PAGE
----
Last updated on May 21st, 2020 at 01:23 am
I Kill Giants will remind you of A Monster Calls, but now with our protagonist fighting the monster, while being a pompous child to everybody.
|Screenplay By||Joe Kelly|
|Madison Wolfe, Sydney Wade, Zoe Saldana, Rory Jackson, Imogen Poots|
Middle school aged Barbara (Madison Wolfe) is going through a lot. When we meet her she doesn’t have friends, she isn’t necessarily close to her family, and she makes it seem she is the only one who can protect her Long Island town from destructive giants. Yet, as Barbara’s first friend in a while, Sophia (Sydney Wade), gets to know her, and Mrs. Mollé (Zoe Saldana), Barbara’s school psychologist, break through to her, it is revealed these giants are perhaps more formidable than Barbara took them for. And they’re quite deadly too.
On The Fence
It Doesn’t Pursue Making Barbara Likable or Redeemed
Similar, in a way, to The Great Gilly Hopkins, Barbara is the type of child that when we see her get bullied by Taylor (Rory Jackson), there is a part of you that thinks she deserves it. More than likely she said something condescending to Taylor and Taylor took it upon herself to remind Barbara she isn’t all she thinks she is. Yet, no matter what Taylor does, how Barbara’s older sister, Karen (Imogen Poots), tries to be nice or give Barbara a reality check, she remains the same.
Which, admittedly, may make you feel like cutting off this movie within about 10 to 20 minutes. I know I did. However, since I paid for it, I forced myself to finish it and came to appreciate it once I got what it was trying to portray. The reference to A Monster Calls is because what Barbara is fighting is her fears and how huge they have become to the point they are the size of giants. And, again, recognizing she is truly just a scared little girl, fighting to save what she loves, will not humanize or make her likable. It just helps you understand why she is the way she is and why people react to her as they do.
And you have to love that in a way. This child spits in people’s hands, smacks Mrs. Mollé for pushing her to go deep and does the type of stuff which could have gotten someone really hurt. Hell, which technically could and should have put her in the care of child protective services. And all of this was done to show the extremes she was willing to go to in order to cope.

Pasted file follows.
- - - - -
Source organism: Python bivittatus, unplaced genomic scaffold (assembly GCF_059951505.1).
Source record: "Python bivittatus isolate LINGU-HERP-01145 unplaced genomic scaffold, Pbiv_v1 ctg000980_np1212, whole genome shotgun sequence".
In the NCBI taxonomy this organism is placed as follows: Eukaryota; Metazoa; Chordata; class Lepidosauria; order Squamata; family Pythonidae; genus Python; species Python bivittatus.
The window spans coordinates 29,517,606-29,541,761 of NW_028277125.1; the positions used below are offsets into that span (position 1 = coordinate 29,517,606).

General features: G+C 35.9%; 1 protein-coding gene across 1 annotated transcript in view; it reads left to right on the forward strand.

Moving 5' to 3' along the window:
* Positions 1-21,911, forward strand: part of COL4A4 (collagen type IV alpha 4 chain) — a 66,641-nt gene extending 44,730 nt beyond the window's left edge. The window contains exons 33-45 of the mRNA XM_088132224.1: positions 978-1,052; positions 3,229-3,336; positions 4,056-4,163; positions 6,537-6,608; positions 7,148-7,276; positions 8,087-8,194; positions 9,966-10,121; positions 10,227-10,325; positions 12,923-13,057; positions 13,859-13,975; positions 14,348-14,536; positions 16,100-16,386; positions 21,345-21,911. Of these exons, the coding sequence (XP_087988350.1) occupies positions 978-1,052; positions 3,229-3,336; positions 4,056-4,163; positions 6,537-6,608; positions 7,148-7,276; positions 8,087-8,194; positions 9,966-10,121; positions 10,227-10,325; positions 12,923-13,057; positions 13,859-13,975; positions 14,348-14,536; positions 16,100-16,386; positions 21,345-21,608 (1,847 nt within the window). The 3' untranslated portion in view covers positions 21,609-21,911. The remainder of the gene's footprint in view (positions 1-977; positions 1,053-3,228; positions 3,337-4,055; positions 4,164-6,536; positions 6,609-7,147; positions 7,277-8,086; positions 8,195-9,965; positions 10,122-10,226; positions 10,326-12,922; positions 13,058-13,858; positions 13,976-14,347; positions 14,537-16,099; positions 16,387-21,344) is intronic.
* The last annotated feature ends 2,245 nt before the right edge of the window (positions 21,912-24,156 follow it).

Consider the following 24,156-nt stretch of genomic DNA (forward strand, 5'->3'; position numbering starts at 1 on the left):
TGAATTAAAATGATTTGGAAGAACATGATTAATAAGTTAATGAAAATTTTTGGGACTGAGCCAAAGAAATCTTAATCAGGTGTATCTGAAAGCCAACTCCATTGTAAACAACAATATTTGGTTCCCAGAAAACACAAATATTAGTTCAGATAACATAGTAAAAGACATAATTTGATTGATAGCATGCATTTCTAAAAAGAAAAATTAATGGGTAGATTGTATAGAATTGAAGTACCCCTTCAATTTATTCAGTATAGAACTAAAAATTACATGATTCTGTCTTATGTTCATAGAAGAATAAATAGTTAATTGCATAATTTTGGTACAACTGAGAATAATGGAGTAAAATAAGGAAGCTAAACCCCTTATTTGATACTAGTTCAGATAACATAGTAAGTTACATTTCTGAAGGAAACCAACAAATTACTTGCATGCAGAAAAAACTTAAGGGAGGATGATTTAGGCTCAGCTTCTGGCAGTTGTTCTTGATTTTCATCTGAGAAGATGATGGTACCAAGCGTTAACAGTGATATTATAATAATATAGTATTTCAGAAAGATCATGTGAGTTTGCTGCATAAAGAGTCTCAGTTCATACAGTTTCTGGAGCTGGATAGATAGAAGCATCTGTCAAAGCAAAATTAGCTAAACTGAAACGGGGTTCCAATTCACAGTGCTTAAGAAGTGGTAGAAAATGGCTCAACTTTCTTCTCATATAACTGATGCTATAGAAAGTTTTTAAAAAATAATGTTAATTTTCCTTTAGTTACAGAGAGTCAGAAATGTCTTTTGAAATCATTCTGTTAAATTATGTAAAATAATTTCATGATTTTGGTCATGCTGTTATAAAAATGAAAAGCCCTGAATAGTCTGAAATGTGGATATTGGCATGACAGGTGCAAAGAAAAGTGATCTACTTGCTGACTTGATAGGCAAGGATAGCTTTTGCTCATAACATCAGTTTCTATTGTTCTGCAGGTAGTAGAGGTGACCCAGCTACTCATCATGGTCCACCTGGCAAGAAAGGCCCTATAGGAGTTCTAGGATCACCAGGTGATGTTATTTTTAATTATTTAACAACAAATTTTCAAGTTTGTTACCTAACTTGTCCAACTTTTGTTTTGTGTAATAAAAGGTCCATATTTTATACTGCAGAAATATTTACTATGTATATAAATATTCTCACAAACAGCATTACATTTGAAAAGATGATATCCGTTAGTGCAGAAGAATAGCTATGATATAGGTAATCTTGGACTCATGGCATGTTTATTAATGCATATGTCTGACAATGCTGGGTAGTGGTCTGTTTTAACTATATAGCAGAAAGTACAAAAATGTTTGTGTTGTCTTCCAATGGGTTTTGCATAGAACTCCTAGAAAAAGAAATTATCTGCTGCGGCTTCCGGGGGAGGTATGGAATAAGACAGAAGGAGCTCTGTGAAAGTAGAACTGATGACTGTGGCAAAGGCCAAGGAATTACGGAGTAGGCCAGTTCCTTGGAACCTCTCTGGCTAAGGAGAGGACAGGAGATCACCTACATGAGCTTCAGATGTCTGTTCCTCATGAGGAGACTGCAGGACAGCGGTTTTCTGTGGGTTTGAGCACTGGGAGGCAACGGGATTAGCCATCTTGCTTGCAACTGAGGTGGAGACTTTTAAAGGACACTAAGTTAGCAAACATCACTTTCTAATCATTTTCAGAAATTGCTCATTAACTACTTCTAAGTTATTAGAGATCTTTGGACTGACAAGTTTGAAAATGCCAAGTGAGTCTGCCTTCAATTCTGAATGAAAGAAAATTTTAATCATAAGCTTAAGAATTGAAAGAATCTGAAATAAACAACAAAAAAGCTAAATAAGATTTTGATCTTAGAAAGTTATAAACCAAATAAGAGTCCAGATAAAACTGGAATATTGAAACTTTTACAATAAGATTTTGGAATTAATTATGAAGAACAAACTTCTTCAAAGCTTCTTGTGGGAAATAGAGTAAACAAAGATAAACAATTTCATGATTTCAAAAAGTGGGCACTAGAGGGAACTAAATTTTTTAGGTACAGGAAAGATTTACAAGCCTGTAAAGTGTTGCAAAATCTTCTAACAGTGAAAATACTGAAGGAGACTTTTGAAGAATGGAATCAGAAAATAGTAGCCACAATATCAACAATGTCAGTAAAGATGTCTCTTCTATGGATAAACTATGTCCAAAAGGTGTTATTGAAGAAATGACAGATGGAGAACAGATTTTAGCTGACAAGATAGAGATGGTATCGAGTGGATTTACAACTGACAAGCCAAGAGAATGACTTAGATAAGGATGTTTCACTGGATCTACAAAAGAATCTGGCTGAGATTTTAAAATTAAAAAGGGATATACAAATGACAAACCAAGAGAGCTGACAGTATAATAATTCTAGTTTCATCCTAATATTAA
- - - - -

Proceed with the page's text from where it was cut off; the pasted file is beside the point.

The Monster Battles
Those who saw the trailer and took that whole, “From the producers of Harry Potter” as a sign of something epic, calm down your expectations or you’ll be disappointed. While the monster are real, and at times you’ll think maybe Barbara isn’t joking around, there aren’t some epic battles between them and her. They are entertaining enough to get the point across, such a monster avoiding her trap having a deeper meaning, as much as one battle where there is a lesson embedded in their defeat. However, there is only one battle really and it isn’t something awe-inspiring. Probably cost a pretty penny but it isn’t something which will launch director Anders Walter into being considered by Marvel to launch their newest franchise.
While Emotional, It Won’t Make You Cry
Piggybacking off the “It Doesn’t Pursue Making Barbara Likable or Redeemed” topic, as emotional as Barbara’s reasons for her actions, it isn’t going to hit you in the feelings. Even when you add what Karen is going through by trying to handle everything or Mrs. Mollé likely having the role as a medium for us, every swing for the gut is a miss. Be it because Barbara really is the type of character you just want to see Karen smack one good time or you just can’t excuse Barbara’s actions and attitude no matter what she is going through.
To put it simply, the way Wolfe performs makes it so you recognize it is a sad situation but she makes you dislike Barbara to the point your dark side will see it as karma being a b****.
Overall: Mixed (Divisive)
While Wolfe will certainly get under your skin to the point of hating Barbara and wanting to stop watching this movie, that acts as a double-edged sword. Getting a reaction is always a good thing but the prolonged suffering which is following Barbara’s story makes you despise her. And I do believe that when this is on Netflix, or available as part of a cable package or whatever, a lot of people may not make it past those first 20 minutes.
Hence the mixed label. While you have to applaud Wolfe’s performance, the writing has it where Barbara becomes a character you want to see bad things happen to because she is such a little s***. And who really wants to watch a nearly 2-hour movie with a character who isn’t redeemable or at least an a**hole that is funny?